Russia's Caucasus Region Ripe For Trouble
RENEE MONTAGNE, Host:
David, let's begin this primer, this lesson, if you will, on the Caucasus, with geography, because I imagine listeners are beginning to get lost in the Caucasus.
DAVID GREENE: Yeah.
MONTAGNE: In relation to Russia, where is this North Caucasus region that we've been hearing about?
GREENE: It's very impoverished. Unemployment is incredibly high. There's a lot of anger at the world. And so it's become one of these real battlegrounds involving an Islamist insurgency.
MONTAGNE: Okay. So you've just came back from Dagestan and they've been fighting for independents from Russia for, as you say, centuries. What do the people there that you met in Dagestan say to you about the strive to escape Moscow's rule?
GREENE: And, you know, one of the uneasy things to see, Renee, is when people from the Caucasus travel to Moscow and go to some other Russian cities up to the north. You know, you can see it in train stations. They're the first to be stopped and searched for documents.
MONTAGNE: But why are the Russians so determined to maintain their dominance of the region?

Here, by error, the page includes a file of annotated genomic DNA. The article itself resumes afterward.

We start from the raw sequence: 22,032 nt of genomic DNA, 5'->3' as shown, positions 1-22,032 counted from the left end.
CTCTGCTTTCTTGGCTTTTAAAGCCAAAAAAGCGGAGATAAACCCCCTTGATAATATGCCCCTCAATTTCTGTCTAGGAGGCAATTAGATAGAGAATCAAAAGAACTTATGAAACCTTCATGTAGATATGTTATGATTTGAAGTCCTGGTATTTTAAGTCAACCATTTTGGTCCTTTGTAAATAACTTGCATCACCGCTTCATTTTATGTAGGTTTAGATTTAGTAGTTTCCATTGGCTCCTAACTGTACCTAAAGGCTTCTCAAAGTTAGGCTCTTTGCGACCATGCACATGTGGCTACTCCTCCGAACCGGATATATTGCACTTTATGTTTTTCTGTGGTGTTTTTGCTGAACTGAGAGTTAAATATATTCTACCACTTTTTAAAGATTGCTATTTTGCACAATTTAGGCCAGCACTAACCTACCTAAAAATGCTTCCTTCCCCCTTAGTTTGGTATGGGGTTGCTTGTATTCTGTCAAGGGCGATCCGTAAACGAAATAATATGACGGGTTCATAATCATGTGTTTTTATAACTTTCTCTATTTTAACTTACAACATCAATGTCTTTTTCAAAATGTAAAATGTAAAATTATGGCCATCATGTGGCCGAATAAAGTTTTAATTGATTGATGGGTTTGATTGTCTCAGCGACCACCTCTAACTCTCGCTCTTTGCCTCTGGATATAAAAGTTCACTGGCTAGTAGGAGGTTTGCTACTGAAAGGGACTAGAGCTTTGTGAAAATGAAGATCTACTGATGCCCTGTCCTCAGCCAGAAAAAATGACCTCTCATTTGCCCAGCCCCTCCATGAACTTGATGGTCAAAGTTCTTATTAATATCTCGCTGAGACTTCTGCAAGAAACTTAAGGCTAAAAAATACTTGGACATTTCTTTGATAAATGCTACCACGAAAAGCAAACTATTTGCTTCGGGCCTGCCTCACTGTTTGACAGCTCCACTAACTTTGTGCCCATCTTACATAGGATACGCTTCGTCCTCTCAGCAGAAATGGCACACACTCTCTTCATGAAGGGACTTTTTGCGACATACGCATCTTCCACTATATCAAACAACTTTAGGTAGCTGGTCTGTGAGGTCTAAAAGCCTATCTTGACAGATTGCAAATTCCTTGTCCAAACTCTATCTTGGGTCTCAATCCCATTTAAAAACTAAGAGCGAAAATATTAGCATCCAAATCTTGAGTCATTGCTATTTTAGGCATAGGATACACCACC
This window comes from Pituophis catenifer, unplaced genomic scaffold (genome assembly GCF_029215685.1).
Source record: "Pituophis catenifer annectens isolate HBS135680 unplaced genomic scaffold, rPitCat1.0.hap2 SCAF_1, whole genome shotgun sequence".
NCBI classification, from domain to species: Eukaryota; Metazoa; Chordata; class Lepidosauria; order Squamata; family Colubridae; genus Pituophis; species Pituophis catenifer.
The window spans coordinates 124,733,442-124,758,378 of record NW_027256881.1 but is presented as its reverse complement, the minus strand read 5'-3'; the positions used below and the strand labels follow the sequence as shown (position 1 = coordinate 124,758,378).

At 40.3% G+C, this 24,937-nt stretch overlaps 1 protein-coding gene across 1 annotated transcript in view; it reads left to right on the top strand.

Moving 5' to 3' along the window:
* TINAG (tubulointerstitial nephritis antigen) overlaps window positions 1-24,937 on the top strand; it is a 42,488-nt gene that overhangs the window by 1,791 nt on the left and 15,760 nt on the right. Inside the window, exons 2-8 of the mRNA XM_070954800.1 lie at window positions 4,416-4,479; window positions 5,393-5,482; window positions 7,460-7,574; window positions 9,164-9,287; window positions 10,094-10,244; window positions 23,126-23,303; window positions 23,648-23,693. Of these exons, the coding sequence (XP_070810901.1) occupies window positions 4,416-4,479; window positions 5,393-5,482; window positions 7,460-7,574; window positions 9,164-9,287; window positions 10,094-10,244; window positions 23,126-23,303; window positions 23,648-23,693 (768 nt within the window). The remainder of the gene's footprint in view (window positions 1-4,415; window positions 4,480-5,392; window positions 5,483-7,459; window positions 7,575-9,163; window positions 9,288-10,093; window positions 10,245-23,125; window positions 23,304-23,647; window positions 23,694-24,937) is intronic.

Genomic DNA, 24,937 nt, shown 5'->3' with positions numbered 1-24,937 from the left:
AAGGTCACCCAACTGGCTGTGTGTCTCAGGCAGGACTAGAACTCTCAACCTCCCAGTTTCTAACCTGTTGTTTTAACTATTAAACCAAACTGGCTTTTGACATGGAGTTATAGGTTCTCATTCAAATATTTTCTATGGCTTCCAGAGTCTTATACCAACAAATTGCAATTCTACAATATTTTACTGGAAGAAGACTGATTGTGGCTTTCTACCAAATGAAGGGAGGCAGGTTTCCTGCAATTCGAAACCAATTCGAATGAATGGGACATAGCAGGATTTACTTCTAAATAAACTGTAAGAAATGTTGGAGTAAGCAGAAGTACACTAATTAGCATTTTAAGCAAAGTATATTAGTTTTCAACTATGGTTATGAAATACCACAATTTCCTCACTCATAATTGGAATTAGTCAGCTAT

GREENE: Part of the deal current Prime Minister Vladimir Putin - who's former President Vladimir Putin. Part of the deal he made with the Russian people was, you know, we're going to make life better for you, but you have to accept some level of an iron fist, some level of control. I will keep you safe. We'll have a powerful government. I will protect you from terrorism. And so it's very politically important for Prime Minister Putin to keep control of that area. It's politically beneficial for him to show that, you know, he's sending Russian Special Forces down there to control the region. And so this is a big battle for Putin and his prestige.
MONTAGNE: After hideous wars in Chechnya, the school massacre in Beslan, the theater siege in Moscow where hundreds of people died, airliner, metro bombings - is there any sign of an end to the cycle of terrorist attacks and then state repression?
GREENE: He said he wants to improve the economy in the North Caucasus. That's absolutely vital. Give people, you know, something to look to that is not, you know, joining an insurgent group. And now, you know, we have these two bombings. Medvedev, Prime Minister Putin both come out. They say we're going to go after, we're going to kill these terrorists. And whether Medvedev can return to that policy now in this current climate of actually focusing on the economy instead of just making this something very close to a war will be very interesting. I think people will be wondering right if that effort is going to go by the wayside.
MONTAGNE: NPR's Moscow correspondent David Greene, thanks very much for joining us.
GREENE: Always a pleasure, Renee.
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